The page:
The Danish FrameNet is a joined project of the University of Southern Denmark and the language-technology company GrammarSoft, and has been ongoing since 2006. It is inspired by the Berkley FrameNet project, as well as Martha Palmer's VerbNet and PropBank projects.

To construct the Danish framenet, syntactic verb complementation patterns from a Danish valency lexicon are combined with distributional information drawn from Danish text corpora annotated with the DanGram system with syntactic-structural information (dependency) on the one hand and semantic roles on the other. Another layer of information, ARG0-1-2, used in the English PropBank, will be implicit and can be deduced from the combination of semantic roles and syntactic function (also part of the DanGram annotation).

The system uses about 500 different semantic verb classes (verb sense frames), and 38 semantic roles, the latter modelled on the role set for DanGram's Portuguese sister grammar PALAVRAS semantic roles), fousing on valency-bound roles. Another 12 free adverbial roles are not treated in the FrameNet lexicon itself, but will be tagged independently by the associated semantic role tagger.

A basic frame extracted from the dependency-semantic annotation will look like this for the verb donate:

§DON (@SUBJ) donate <13.1.1:give> §REC (@DAT) §TH (@ACC)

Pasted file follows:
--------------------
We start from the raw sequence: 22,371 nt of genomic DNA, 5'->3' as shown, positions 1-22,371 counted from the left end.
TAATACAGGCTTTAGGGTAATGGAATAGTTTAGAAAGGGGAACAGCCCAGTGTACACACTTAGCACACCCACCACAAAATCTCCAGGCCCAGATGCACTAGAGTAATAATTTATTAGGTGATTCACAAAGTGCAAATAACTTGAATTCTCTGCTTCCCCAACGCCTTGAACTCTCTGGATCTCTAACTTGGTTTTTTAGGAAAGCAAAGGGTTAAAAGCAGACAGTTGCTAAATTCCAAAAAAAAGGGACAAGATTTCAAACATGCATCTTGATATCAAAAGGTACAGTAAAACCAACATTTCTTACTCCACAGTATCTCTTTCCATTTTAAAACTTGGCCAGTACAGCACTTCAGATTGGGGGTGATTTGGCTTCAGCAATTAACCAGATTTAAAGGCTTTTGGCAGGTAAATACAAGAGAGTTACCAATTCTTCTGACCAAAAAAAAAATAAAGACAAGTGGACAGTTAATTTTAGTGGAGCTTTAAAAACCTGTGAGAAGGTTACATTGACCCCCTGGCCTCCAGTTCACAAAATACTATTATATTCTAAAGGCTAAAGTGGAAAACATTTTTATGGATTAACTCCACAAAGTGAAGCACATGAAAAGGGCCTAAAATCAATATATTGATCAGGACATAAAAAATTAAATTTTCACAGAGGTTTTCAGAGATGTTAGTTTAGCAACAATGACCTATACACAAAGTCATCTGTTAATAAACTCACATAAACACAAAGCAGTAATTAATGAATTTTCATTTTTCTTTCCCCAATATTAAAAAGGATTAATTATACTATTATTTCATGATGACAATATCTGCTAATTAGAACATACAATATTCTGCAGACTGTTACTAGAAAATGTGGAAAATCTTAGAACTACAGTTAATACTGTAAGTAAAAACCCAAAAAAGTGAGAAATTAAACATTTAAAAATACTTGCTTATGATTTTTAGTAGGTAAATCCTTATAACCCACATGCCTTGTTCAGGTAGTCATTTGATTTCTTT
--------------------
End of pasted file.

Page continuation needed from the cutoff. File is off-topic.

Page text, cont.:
(§DON = donor, §REC = recipient, §TH = theme, @SUBJ = subject, @DAT = dative object, @ACC = accusative object)

Further differentiation of the 13.1.1:give frame is handled at the level of verb-semantic classes (e.g. 13.5.1:buy and 13.1.2:sell), not at the level of arguments, the difference being implicit from the verb meanings themselves. Thus, a §DON role will be interpreted as seller not because of different role arguments (they remain the same), but because of the governing verb's semantic class of selling. This way, is becomes easier and more consistent to establish frame sets from a corpus, using only limited linguistic revision. The role Seller, for instance, can thus be read as sell-DONor.

Apart from syntactic (@) and semantic (§) functions, our FrameNet entries will also list syntactic form such as icl (non-finite clause), pp (prepositional phrase) and semantic form in the shape of prototypical slot fillers, so-called semantic prototypes, such as <H> (human), <sem-r> (readable semantic product), <con> (container) or <build> (building).

For individual verbs, the Danish Framenet can be accessed through a Lookup Interface, currently covering 11873 verb frames, with 10990 valency patterns and 6822 lexemes.

Upon completion, the resource will also be distributed in its entirety. For further information, or licensing issues, please contact Eckhard Bick.